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South Pacific

Presented by: 5th Avenue Musical Theatre

Any time you talk about the “Golden Age” of the Broadway musical, or certainly the Golden Age of Rogers and Hammerstein, dead center will be “South Pacific.”  This 1949 adaptation of James A. Michener's “Tales of the South Pacific” was the perfect vehicle for the sweeping romantic music of Richard Rogers and the stage savvy lyrics of Oscar Hammerstein. The book, by Hammerstein with significant contributions by the original director, Joshua Logan, was the perfect combination of romance and comedy in an exotic locale, a kind of idyllic paradise where the imperfect world at war brings its violence and racial intolerance into the romantic lives of American servicemen and women, the local population, and those who traveled there to escape a more familiar civilization.

The original Broadway production ran for more than five years and the show has been in continuous production by professional and amateur companies ever since. This touring production is based on the 2008 Lincoln Center revival directed by Bartlett Sher that won seven Tony Awards, including Best Revival. It is a thing of beauty.

What Sher has accomplished in this production is to minimize the silly comedy of sailors in grass skirts entertaining one another and to emphasize a return to a distant, exotic time and place and the very real emotions of all those who were there. By restoring the often excised themes of racism and misunderstanding between cultures and allowing them to underscore many of the show's central conflicts he gives the story substance and the romantic entanglements real depth. The visually stunning scenic design (Michael Yeargan) gives the islands a reality shaded by otherworldly strangeness, and all of that is subtly nuanced by a brilliant lighting design (Donald Holder).

The excellent 5th Avenue orchestra, under the direction of Lawrence Goldberg, provide strong and elegant support to first-rate voices. Rod Gilfry has a breathtaking voice that gives Emile de Becque's “Some Enchanted Evening” a stature and nobility as sweeping as the melody. The ever so down-to-earth Nelly Forbush was played by Carmen Cusack with a directness and honesty that made her discovery of her own unattractive bigotry seem just the right embarrassment to herself. And also made her ultimate warmth and acceptance of Emile's mixed-race children feel like a deliverance. Ms. Cusack has a beautiful singing voice and plenty of character for her lighter, more purely entertaining songs. I thought Keala Settle brought a bolde crassness to Bloody Mary that made her desperation to do well for her daughter feel urgent and touching. I thought Anderson Davis was quite good as Lt. Cable and his singing of “Younger Than Springtime” was terrific. Matthew Saldivar was fine as the incorrigible Luther Billis, but for me he played the guy a little too ordinary for such a remarkable character. The whole troop of Seabees was really good, each well differentiated and none of them seeming too stagy, just the sort of random collection of guys from all over that you would expect in that place.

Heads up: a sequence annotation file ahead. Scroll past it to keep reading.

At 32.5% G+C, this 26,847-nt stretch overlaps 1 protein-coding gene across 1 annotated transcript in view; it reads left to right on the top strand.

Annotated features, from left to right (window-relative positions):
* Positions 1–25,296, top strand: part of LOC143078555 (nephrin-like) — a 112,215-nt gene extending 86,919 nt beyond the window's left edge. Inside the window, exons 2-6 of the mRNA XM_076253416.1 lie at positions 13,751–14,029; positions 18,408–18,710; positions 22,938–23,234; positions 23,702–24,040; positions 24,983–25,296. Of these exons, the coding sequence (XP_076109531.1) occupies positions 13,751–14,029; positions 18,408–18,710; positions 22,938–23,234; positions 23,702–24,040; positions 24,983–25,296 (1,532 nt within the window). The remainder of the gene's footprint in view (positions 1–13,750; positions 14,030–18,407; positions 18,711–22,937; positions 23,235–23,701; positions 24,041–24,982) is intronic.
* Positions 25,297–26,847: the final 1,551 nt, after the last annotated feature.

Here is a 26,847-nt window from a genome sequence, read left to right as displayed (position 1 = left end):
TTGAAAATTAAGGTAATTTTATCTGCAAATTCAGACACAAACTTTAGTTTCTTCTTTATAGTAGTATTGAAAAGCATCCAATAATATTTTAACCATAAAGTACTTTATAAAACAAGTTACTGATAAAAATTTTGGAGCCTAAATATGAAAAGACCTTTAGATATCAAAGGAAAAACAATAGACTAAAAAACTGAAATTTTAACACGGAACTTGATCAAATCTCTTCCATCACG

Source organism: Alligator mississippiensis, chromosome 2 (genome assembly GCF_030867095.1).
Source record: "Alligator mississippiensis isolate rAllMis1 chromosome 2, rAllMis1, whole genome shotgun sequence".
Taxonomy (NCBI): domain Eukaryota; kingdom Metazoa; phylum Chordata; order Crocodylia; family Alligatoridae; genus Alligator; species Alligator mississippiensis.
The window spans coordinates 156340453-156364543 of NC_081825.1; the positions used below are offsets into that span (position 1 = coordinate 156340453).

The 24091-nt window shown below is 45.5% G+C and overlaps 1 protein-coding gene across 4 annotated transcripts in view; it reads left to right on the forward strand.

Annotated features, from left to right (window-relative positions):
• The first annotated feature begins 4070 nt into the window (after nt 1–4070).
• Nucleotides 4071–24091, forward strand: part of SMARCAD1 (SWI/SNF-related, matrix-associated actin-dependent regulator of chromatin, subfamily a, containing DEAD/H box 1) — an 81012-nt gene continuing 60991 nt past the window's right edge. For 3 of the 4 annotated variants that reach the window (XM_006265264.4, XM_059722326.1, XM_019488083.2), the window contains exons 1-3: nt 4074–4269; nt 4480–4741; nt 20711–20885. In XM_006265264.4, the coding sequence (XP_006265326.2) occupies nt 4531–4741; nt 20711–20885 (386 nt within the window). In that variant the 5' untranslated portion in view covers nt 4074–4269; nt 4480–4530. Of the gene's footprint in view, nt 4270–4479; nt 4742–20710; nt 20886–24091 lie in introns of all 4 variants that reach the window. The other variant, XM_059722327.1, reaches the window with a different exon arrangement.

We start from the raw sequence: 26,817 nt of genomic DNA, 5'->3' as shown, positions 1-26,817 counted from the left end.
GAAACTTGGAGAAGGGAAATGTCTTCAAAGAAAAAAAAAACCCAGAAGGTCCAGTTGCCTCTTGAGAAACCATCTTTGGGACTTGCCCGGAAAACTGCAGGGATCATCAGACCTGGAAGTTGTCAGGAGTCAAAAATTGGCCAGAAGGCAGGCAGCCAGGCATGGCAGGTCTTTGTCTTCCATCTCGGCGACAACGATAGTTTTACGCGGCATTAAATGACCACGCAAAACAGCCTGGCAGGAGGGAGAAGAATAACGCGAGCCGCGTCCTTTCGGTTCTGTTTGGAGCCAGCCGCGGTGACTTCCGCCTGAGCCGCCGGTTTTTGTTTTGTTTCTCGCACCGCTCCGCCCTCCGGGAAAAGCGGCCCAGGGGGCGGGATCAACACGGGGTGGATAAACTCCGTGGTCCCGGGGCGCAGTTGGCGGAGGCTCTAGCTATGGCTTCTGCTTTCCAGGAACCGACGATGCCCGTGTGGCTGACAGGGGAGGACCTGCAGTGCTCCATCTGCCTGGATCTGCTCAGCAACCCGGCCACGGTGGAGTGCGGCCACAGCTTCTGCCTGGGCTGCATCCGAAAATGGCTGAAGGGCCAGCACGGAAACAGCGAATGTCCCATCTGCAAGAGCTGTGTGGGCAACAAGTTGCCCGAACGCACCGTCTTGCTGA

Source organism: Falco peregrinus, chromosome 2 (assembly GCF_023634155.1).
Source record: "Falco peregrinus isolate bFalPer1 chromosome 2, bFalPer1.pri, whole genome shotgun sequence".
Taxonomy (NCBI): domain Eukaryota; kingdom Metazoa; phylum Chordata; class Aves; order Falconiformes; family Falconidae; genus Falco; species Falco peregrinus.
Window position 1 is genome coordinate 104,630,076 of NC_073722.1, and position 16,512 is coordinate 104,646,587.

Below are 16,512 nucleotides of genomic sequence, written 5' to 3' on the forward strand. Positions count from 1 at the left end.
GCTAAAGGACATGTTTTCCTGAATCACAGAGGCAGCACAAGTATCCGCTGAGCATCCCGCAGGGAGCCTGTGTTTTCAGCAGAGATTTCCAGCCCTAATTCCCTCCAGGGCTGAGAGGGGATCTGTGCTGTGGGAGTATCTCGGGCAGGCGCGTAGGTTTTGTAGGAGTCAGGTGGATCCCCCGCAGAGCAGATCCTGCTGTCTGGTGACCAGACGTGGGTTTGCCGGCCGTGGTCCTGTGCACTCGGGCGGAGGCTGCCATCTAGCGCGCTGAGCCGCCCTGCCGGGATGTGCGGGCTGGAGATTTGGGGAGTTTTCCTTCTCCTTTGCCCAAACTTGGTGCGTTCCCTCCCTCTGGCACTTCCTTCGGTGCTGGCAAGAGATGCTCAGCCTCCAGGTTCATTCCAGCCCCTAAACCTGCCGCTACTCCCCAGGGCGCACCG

This production runs nearly three hours and nothing seems overdrawn or too slow, simply inclusive and complete. What Sher has accomplished is a revival that makes us feel like we're hearing this story for the first time, and from people who were there, whose lives were changed by the things that happened. I don't know if this sort of musical theater will ever come again, if we will ever again trust the simple sentiments of those lyrics and the innocence of those yearning hearts. But maybe this show helps us understand what happens to perfect places when imperfect people try to lead their lives there. I don't know. I do know that this was as good a production of this great musical as I'm likely to see for quite some time.

PICTURED ABOVE: Plantation owner Emile Depecque (Rod Gilfry) and Nurse Nellie Forbush (Carmen Cusack) share an enchanted evening in the national tour of South Pacific playing at Seattle's 5th Avenue Theatre Jan 29-Feb 21, 2010
PHOTO BY: Peter Coombs

Written by:
Jerry Kraft

Added: February 2nd 2010

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